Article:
Amazon Studios director on breaking the rules, shaking up pilot season and Top Gear's future

With the 'golden age of television' in full swing Amazon Studios director Roy Price believes to succeed in today's market you need to be "distinctive and add something to the conversation".

Speaking at The Edinburgh International Television Festival Price commented that his vision for Amazon Studios is to create more shows that break the rules.

"When you have a certain idea of what a show should be or how it should be made, that's when you fall behind," said Price. "New shows become great shows by being rule breakers and we [Amazon Studios] have to be open to exploring that and focusing on new talent."

Less constrained by the rules that regulate traditional television networks, Price explained that the online marketplace allows Amazon as a "network, producer and studio" to explore the topics not everyone would take on.

"For whatever reason in the TV universe certain topics which would appear in novels or that you'd talk about in day-to-day life haven't been a part of TV life," he said. "I suspect over time that will erode, if it's an interesting part of people's lives there's no reason why they shouldn't be part of the television discourse."

Price pointed toward Amazon Studios award-winning Transparent and forthcoming series Hand of God as examples of the kind of shows that traditional networks would shy away from with viewers overwhelmingly describing the Hand of God pilot "new and fresh", comments echoed by showrunner Ben Watkins the Hand of God screening and Q&A with the cast and crew earlier in the day.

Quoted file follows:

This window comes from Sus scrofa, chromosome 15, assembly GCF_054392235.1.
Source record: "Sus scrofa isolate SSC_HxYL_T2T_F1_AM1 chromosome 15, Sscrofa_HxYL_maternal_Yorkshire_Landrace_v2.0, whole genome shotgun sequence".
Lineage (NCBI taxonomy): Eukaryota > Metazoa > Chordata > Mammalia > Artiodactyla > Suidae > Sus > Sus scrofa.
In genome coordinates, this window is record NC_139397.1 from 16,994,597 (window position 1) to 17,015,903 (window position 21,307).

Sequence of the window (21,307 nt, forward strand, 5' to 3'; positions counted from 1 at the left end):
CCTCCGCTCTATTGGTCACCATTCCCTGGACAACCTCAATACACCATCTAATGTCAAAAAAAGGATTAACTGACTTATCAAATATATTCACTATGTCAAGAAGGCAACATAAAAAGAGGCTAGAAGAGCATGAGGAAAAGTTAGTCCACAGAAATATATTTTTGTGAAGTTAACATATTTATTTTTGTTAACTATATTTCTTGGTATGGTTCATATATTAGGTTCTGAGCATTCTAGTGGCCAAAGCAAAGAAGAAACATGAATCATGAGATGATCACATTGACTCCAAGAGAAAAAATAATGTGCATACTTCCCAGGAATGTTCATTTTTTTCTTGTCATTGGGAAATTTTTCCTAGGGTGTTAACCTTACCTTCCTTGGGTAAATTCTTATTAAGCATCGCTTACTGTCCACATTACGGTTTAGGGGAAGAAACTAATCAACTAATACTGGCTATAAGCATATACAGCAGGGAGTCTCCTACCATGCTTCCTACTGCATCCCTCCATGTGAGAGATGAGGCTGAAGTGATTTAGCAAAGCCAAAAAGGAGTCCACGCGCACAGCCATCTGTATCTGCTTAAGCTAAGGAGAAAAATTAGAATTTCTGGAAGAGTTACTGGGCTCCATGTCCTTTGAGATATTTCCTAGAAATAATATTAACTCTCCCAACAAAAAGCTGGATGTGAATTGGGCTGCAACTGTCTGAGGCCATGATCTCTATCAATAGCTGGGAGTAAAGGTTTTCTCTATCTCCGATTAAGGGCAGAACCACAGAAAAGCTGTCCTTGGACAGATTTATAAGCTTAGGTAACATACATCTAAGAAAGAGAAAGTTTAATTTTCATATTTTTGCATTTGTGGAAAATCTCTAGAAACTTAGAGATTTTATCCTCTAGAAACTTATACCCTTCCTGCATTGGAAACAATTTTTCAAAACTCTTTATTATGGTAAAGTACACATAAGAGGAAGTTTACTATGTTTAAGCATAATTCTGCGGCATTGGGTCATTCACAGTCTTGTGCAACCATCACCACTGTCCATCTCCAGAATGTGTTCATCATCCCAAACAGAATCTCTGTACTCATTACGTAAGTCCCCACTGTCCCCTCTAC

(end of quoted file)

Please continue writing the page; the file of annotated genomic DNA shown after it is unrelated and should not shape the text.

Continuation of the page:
At the Q&A Watkins said: "I knew a show about a modern day zealot was not something everyone could agree with and when I had the idea I thought 'this is never going to get made'. I tried really hard not to write it but I had to get it off my chest, because of the content I knew people would be scared of it."

Ron Perlman who plays Hand of God central character, Judge Pernell Harris, added: "During my time on Sons of Anarchy TV was beginning to become more expansive and what you could do on television was widening but with Amazon whatever you can shoot you can show. [As an actor] it's seductive as it's where the greatest storytelling is taking place."

Unlike traditional networks, Amazon Studios also places a certain amount of power in the hands of its audience asking viewers to vote on the pilots they would like to get full seasons. Something which Amazon Studios head of drama development, Morgan Wandell, championed at the Hand of God Q&A.

"It's interesting to customers that early on because it negates any kind of false feedback, it's not voting like Survivor or American Idol but it's a helpful way of making decisions, to ask people to pay you have to offer something different," he said.

Price then likened the process to that of a restaurant looking to add to its menu and running a special. "It's the actual audience and you get real feedback," he said. "It makes the pilot process less random, in entertainment you never know but it does make it a lot less speculative."

Of Amazon Studios focus for now Price was firm in his stance over comedy and drama despite the recent Top Gear acquisition and revealed no plans to gun for a "Dancing with the Stars type" entertainment format but did tease, "never say never."

As for Top Gear, he said Clarkson, Hammond and May's "global passionate fanbase" was very much a deciding factor in the studios decision to splash out on the trio. Repeatedly calling the move "exciting" he added their success on Amazon would be measured not only in audience numbers but also in how it drives engagement and subscriptions to Amazon Prime.

For more on the Edinburgh International Television Festival follow The Drum's live coverage here.

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